Tuesday, March 19, 2013

Pearson CFO Robin Freestone at Deutsche Bank Media Conference

Robin Freestone was interviewed in front of analysts at the Deutsche Bank's DbAccess 21st Annual Media and Telecom Conference earlier this month.

Full transcript from Seekingalpha

Some summary notes:

There are two mega trends impacting global education and they are very different:
  • Developed World:
    • Governments under pressure
    • No more money to spend on education
    • Student results not reflecting the amounts already spent on education
    • Fear losing education preeminence to developing nations
    • Belief need to improve 'productivity'
  • Developing World
    • Less state based - more private education: Brazil/India 15% privately educated students
    • Growing middle class will spend on education
    • Every year 100mm people join middle class and spending increases $1trillon
"Now if you look at what we're doing in developed markets, therefore, it's about efficacy. It's about trying to improve the outcomes with less money. And in the developing markets, it's about direct-to-consumer, where we're selling educational resources and actually education itself through our own colleges or through other people's colleges to that global middle-class"
  • Still selling them and will be for a long time to come but not growth market
  • Bundles and opening schools
"And so our cost base still reflects the old organization, if you like, to an extent, and we've got too many people, I'm afraid, who are designing beautiful books, ready to put them into the market and too few people designing software and running schools"
What's happening in the US market?
  • Always counter-cyclical: enrollments into college go down when the economy gets better.  More students go into jobs.  Enrollments contracted 2% last year and will do so in 2013
  • Less and less will we be selling books:  Selling better results: 
"In other words, rather than selling a product, a book, and saying "good luck with it, we think it's a wonderful book," but actually we really don't know whether it's really better than anybody else's book. What we're now going to be saying is, "we want you to get better examination grades. We've got a range of stuff here, mostly software, that will help you do that. And we're here with you to try and get your examination grades up, and if you implement it in this way, we can show you other customers who got that effect," and that's exactly what we're now trying offer into the market"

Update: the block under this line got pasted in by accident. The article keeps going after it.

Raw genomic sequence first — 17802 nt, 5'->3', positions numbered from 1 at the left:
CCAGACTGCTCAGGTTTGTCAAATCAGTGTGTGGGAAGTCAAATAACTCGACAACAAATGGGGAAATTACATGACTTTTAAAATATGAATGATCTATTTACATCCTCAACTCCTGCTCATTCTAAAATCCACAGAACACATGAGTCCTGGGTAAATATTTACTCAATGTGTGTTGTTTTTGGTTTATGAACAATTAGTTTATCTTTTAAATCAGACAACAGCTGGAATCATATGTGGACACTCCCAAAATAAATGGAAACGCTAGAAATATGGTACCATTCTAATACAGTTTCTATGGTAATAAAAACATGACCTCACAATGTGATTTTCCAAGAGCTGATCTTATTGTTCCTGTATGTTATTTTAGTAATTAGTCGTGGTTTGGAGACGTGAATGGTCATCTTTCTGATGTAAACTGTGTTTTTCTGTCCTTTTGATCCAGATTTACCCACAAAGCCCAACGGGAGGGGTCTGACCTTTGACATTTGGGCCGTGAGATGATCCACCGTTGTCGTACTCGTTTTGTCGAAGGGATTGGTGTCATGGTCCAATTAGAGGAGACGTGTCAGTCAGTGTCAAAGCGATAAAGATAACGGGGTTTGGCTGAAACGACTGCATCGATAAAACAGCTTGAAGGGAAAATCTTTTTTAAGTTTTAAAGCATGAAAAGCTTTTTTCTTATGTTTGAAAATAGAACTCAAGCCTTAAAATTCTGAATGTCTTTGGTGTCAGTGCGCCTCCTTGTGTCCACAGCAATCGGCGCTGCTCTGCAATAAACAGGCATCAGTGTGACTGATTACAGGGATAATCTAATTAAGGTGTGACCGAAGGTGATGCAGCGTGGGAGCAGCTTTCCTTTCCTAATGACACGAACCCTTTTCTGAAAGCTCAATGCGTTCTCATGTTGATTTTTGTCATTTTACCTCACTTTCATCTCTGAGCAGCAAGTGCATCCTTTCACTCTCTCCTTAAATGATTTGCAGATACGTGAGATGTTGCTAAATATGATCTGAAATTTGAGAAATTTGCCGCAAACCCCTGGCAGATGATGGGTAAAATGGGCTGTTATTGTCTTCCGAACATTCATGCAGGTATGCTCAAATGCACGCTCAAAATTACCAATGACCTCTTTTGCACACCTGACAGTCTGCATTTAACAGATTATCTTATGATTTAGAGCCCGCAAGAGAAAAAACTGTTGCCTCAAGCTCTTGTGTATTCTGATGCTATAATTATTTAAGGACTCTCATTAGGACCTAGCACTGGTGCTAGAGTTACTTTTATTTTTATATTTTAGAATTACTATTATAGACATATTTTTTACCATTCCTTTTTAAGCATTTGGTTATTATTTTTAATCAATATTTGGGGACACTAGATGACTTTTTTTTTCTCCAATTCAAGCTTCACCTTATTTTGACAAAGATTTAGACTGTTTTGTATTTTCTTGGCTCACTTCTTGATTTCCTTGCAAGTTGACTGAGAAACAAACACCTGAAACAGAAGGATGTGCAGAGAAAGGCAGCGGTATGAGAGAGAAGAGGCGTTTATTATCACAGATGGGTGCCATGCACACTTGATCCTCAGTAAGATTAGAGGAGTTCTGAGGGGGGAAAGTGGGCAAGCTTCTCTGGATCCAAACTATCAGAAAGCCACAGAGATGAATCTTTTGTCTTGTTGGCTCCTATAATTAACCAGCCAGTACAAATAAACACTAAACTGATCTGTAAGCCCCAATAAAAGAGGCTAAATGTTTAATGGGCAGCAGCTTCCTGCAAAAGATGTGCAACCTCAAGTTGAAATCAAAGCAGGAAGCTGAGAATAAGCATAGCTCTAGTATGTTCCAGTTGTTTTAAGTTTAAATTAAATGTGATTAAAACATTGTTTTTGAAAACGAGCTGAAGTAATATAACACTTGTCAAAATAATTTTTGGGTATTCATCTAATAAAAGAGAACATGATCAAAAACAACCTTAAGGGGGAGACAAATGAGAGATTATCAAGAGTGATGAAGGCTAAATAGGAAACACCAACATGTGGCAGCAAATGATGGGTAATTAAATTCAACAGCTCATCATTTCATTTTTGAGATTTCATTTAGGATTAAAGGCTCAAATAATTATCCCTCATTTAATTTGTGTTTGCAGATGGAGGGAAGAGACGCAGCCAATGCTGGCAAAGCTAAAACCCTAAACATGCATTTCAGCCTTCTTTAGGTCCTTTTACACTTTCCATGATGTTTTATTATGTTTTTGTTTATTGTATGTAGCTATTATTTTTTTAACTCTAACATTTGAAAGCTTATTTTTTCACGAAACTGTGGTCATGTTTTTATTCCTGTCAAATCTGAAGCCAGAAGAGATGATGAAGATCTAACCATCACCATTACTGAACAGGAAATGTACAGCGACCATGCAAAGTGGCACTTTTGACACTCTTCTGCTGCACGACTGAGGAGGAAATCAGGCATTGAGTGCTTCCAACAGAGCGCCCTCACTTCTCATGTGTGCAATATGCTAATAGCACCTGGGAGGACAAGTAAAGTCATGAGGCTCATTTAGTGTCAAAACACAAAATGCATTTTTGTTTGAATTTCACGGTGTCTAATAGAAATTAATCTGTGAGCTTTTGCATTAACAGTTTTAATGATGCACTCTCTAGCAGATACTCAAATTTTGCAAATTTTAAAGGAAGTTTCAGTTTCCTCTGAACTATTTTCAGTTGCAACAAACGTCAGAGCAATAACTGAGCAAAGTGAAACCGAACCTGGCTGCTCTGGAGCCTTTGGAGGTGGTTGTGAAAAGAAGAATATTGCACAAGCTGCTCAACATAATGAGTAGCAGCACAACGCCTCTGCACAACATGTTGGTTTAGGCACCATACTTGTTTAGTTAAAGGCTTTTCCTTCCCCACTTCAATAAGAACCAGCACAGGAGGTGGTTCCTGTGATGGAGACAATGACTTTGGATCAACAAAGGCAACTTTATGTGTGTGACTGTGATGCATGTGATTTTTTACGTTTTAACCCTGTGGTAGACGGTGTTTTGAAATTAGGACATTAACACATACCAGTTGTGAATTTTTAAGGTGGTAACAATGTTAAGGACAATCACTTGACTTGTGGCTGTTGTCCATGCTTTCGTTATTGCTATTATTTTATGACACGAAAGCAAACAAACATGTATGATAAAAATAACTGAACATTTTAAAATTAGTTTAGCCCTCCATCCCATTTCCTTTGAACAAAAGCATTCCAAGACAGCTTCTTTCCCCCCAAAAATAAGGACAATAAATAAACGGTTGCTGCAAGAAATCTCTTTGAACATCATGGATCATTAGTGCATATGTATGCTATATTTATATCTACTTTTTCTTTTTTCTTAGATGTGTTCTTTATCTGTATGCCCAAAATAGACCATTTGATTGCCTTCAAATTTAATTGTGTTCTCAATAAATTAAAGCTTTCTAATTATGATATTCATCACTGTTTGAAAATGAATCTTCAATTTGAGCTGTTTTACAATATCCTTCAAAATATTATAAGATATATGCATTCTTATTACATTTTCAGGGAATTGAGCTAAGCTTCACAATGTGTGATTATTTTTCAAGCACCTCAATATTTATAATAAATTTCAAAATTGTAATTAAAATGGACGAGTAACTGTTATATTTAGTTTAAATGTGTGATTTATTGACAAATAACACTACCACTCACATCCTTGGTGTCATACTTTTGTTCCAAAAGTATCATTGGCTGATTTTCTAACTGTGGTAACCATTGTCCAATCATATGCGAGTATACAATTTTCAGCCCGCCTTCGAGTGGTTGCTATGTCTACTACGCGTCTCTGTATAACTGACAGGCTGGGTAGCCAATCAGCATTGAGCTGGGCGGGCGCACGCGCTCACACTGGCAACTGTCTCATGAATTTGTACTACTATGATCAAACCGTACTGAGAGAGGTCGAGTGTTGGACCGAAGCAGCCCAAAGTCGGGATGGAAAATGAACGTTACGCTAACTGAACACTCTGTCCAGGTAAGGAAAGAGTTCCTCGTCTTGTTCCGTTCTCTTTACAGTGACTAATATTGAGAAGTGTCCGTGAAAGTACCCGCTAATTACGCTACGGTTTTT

On the changing economics of their business:
  • Software at gross margin is a very nice business:  After break-even there is a "sizable margin improvement" and cash positions are far better.

"Anything involving books, frankly, from a working capital perspective is truly horrible. And when I first joined the company in 2004, we had a working capital to sales ratio of over 30%. And last year, excluding Penguin, it was 11%. And I think we are now seeing our way through a situation in a few years time when the working capital to sales ratio will be negative, where there wont be any, which is I think a nice place to be. Inventory fell 7% last year"
  • Want digital products and services to be over 70% of turnover by 2015: currently 56%
  • Experimenting with new models:
    • Brazil: Don't own real estate but supply educational resources for entire school: Pearson Inside Model
    • Margin profile is pretty strong
  • Current US book industry is zero sum game:
"If we can sell a book, which means that McGraw don't sell a book or Cengage don't sell a book or Houghton Mifflin don't sell a book, that's kind of victory. So it's a bit of a binary situation in that arena. When you get into the software arena, there's much more scope for our software to work with other people's software and to act in a sort of more collaborative way"

Corporate Development:
  • GBP 500 million to spend on right targets
  • Spent GBP 760 million in 2012 
  • No change in philosophy. It's very much about digital products, 
  • Opportunities anywhere in the world. Software in Hobart, Australia and in Oslo and the West Coast of America
Full transcript at SeekingAlpha

1 comment:

Thad McIlroy said...

What a refreshingly frank set of comments!
• Less and less will we be selling books... Selling better results. Anything involving books, frankly, from a working capital perspective is truly horrible....vs:
• Software at gross margin is a very nice business.
• Current US book industry is zero sum game.

These comments (skillfully edited!) tell more about the textbook publishing today than a dozen recent articles combined.